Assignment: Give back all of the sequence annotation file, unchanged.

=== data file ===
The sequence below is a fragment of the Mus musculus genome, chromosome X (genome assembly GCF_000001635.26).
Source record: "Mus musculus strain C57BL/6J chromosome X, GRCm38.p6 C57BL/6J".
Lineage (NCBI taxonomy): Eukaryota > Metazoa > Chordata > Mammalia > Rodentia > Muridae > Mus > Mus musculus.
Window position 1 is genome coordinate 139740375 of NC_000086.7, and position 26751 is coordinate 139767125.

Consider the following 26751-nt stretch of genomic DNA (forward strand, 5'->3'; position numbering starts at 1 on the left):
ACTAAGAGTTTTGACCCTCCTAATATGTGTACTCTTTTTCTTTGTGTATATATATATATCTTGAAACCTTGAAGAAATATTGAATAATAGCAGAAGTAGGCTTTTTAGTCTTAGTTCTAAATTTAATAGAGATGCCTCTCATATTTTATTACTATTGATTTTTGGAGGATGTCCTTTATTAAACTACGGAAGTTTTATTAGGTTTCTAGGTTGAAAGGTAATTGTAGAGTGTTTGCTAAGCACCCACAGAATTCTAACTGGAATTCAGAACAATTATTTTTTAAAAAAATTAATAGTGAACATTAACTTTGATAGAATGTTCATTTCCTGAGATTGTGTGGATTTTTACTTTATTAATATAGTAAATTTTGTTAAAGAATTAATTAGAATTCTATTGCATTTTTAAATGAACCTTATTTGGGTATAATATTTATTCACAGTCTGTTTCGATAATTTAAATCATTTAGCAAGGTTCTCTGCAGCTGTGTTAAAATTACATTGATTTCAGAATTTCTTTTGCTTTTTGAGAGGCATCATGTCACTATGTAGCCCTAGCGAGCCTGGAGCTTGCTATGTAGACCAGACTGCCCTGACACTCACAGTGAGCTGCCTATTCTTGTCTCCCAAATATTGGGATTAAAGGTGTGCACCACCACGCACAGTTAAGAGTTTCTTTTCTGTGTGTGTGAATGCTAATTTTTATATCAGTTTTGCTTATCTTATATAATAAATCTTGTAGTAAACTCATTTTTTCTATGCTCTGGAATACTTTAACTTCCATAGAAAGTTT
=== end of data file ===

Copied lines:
The sequence below is a fragment of the Mus musculus genome, chromosome X (genome assembly GCF_000001635.26).
Source record: "Mus musculus strain C57BL/6J chromosome X, GRCm38.p6 C57BL/6J".
Lineage (NCBI taxonomy): Eukaryota > Metazoa > Chordata > Mammalia > Rodentia > Muridae > Mus > Mus musculus.
Window position 1 is genome coordinate 139740375 of NC_000086.7, and position 26751 is coordinate 139767125.

Consider the following 26751-nt stretch of genomic DNA (forward strand, 5'->3'; position numbering starts at 1 on the left):
ACTAAGAGTTTTGACCCTCCTAATATGTGTACTCTTTTTCTTTGTGTATATATATATATCTTGAAACCTTGAAGAAATATTGAATAATAGCAGAAGTAGGCTTTTTAGTCTTAGTTCTAAATTTAATAGAGATGCCTCTCATATTTTATTACTATTGATTTTTGGAGGATGTCCTTTATTAAACTACGGAAGTTTTATTAGGTTTCTAGGTTGAAAGGTAATTGTAGAGTGTTTGCTAAGCACCCACAGAATTCTAACTGGAATTCAGAACAATTATTTTTTAAAAAAATTAATAGTGAACATTAACTTTGATAGAATGTTCATTTCCTGAGATTGTGTGGATTTTTACTTTATTAATATAGTAAATTTTGTTAAAGAATTAATTAGAATTCTATTGCATTTTTAAATGAACCTTATTTGGGTATAATATTTATTCACAGTCTGTTTCGATAATTTAAATCATTTAGCAAGGTTCTCTGCAGCTGTGTTAAAATTACATTGATTTCAGAATTTCTTTTGCTTTTTGAGAGGCATCATGTCACTATGTAGCCCTAGCGAGCCTGGAGCTTGCTATGTAGACCAGACTGCCCTGACACTCACAGTGAGCTGCCTATTCTTGTCTCCCAAATATTGGGATTAAAGGTGTGCACCACCACGCACAGTTAAGAGTTTCTTTTCTGTGTGTGTGAATGCTAATTTTTATATCAGTTTTGCTTATCTTATATAATAAATCTTGTAGTAAACTCATTTTTTCTATGCTCTGGAATACTTTAACTTCCATAGAAAGTTT